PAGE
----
Sept. 10, 2009
HOUSTON BUSINESS OWNER SENTENCED TO 22 YEARS FOR MONEY LAUNDERING AND FAILING TO FILE CURRENCY TRANSACTION REPORTS
(HOUSTON) - Dong Dang Huynh has been sentenced to 22 years imprisonment for his participation in an international narcotics money laundering scheme, United States Attorney Tim Johnson announced today. Huynh was convicted of conspiring to commit money laundering concealment, eight counts of violating the money laundering spending statute and for failing to file Currency Transaction Reports (CTRs) on July 18, 2008, after a three-week jury trial before United States District Judge Melinda Harmon. Judge Harmon handed down the lengthy prison sentence this morning and further entered an order directing Huynh to forfeit $24 million dollars in proceeds generated by the international money laundering scheme.
Huynh participated in a money laundering conspiracy through his money remittance company U.S. Tours and Remittance Inc., located in Houston and in various cities throughout California. He utilized U.S. Tours to receive proceeds from the sale of ecstacy manufactured in Canada and sold throughout the United States, sent those proceeds to Vietnam under the guise of being legitimate remittance deposits from individuals in the Vietnamese community in Texas and elsewhere and eventually moved the illegal proceeds back to the drug manufacturers in Canada.
A remittance company is a business licensed by the Internal Revenue Service (IRS) and various state agencies to accept cash from individuals in the U.S. who seek to transfer those funds to relatives or friends out of the country. Huynh’s remittance company catered to the Vietnamese community and was exclusively engaged in transferring money from the United States to Vietnam. Money Remittance businesses are required to file a CTR with the IRS for cash transactions of more than $10,000 and must maintain customer information as required by Texas law for deposits more than $3,000.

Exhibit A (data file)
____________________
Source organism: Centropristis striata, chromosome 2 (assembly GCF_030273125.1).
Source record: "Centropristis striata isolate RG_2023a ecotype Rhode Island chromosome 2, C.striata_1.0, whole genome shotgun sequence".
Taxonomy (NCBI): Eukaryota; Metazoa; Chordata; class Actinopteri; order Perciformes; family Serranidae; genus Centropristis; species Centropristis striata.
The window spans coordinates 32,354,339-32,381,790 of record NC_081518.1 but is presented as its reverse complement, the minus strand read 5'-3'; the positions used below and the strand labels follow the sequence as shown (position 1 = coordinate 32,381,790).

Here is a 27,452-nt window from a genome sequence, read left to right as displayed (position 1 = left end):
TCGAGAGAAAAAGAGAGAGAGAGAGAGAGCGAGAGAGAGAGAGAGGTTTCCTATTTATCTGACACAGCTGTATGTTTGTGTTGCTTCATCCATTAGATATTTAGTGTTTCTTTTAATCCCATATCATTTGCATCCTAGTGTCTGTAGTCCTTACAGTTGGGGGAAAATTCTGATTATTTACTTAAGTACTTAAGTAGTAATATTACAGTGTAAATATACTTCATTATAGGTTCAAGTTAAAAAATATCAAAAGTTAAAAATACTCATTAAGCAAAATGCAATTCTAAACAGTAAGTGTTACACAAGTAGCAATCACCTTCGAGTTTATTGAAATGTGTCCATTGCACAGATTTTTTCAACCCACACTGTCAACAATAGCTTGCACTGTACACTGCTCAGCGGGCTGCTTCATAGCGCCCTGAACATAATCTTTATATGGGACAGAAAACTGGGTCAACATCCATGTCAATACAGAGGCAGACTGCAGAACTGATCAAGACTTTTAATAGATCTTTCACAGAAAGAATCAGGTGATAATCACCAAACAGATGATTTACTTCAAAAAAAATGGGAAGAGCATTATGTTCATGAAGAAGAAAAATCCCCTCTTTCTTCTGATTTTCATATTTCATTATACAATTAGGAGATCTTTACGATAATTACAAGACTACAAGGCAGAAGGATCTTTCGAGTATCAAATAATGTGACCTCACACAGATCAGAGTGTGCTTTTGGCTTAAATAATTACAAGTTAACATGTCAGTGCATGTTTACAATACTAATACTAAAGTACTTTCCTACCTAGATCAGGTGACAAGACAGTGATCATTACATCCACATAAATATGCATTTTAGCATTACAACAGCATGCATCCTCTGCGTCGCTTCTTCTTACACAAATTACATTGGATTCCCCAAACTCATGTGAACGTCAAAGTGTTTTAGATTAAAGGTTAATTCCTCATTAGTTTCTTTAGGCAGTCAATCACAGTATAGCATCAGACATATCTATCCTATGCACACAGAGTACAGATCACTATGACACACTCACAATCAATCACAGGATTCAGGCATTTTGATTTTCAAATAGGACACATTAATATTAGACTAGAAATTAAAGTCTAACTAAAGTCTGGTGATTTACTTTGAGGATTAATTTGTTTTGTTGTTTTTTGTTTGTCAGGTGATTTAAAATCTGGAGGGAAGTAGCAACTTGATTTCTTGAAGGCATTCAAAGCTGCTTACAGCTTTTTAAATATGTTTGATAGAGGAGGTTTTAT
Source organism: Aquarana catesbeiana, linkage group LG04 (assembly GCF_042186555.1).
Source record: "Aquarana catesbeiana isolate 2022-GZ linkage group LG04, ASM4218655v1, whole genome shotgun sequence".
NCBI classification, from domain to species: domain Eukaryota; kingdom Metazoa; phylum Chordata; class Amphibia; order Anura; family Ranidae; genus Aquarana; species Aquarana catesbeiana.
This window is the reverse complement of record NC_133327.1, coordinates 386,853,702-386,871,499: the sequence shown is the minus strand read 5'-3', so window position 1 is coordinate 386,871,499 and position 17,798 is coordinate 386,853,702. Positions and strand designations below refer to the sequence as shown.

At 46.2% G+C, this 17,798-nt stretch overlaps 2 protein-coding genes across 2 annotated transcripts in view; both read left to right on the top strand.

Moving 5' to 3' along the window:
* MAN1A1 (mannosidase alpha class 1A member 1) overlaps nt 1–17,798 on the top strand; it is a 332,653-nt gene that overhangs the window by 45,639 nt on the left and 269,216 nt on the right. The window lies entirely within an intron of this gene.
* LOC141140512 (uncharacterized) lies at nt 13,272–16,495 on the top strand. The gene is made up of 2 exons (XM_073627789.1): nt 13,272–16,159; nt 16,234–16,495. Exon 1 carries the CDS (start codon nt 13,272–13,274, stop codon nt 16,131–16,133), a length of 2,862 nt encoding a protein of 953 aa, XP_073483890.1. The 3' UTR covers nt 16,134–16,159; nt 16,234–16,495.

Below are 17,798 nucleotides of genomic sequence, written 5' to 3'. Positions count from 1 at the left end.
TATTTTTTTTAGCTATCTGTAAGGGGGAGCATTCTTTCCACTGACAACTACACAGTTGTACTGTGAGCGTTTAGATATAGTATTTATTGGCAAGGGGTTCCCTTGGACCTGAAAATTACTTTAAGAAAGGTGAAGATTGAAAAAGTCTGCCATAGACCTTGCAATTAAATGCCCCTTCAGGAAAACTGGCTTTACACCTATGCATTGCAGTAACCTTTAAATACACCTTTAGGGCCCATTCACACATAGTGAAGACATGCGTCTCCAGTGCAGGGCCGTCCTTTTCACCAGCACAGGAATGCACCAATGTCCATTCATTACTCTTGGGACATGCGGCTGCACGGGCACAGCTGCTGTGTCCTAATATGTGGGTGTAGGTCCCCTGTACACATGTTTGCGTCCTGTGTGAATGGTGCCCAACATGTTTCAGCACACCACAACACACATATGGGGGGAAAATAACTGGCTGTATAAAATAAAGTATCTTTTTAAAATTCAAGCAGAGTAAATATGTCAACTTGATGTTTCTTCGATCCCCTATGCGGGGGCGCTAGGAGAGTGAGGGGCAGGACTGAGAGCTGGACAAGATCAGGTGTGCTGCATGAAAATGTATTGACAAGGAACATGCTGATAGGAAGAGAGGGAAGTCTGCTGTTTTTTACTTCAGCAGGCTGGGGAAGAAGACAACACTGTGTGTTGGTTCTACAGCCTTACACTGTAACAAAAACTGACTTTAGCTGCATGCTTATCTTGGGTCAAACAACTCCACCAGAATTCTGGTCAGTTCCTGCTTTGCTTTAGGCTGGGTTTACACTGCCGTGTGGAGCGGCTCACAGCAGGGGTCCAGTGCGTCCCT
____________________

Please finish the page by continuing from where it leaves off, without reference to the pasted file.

In order to accomplish the laundering scheme, Huynh and an employee at his direction accepted large cash deposits from particular individuals, including funds demonstrated at trial to be profits from the sale of narcotics, without obtaining identification or filing CTRs. Deposits from these “special customers” sometimes reached amounts as large as $500,000 cash in a single transaction. Huynh further instructed his employee to: break down the large deposits into sums less than $3,000, assign fictitious names to the smaller deposits and create and maintain false receipts for the broken down amounts in the event U.S. Tours was to be audited or examined by the IRS or the Texas Department of Banking. Huynh then had the large cash sums deposited evenly over a series of days into domestic U.S. Tours bank accounts so as to avoid the scrutiny of a single large cash deposit. Finally, Huynh would have the proceeds periodically wired to Cuu Kim Son, a money remitting agency in Ho Chi Minh City, Vietnam, owned and operated by his brother.
Huynh was charged in the indictment with co-defendant Thi Phuong Mai Le, a Canadian citizen, who pleaded guilty to money laundering prior to trial. Testimony during Huynh’s trial showed the funds associated with co-defendant Mai Le were profits from the sale of ecstacy that were subsequently sent back to Canada for delivery to individuals involved in the drug’s manufacture and distribution. It was further demonstrated that during the time span of the conspiracy, from January 2003 through March 2004, the “special customers” for whom Huynh accepted money and failed to file CTRs, deposited a total of more than $24 million at U.S. Tours’ Houston location and that all of those funds were subsequently transmitted to Vietnam.
Mai Le was sentenced by Judge Harmon to 15 years imprisonment in October 2008. Huynh has been in custody without bond since the return of the guilty verdict in July 2008 and will remain in federal custody to serve his sentence.
All of the criminal charges are the result of a multi-agency, multi-jurisdictional investigation led by the FBI and the Internal Revenue Service, Criminal Investigation Division. This case is being prosecuted by Assistant United States Attorneys Jason Varnado and Joe Magliolo.
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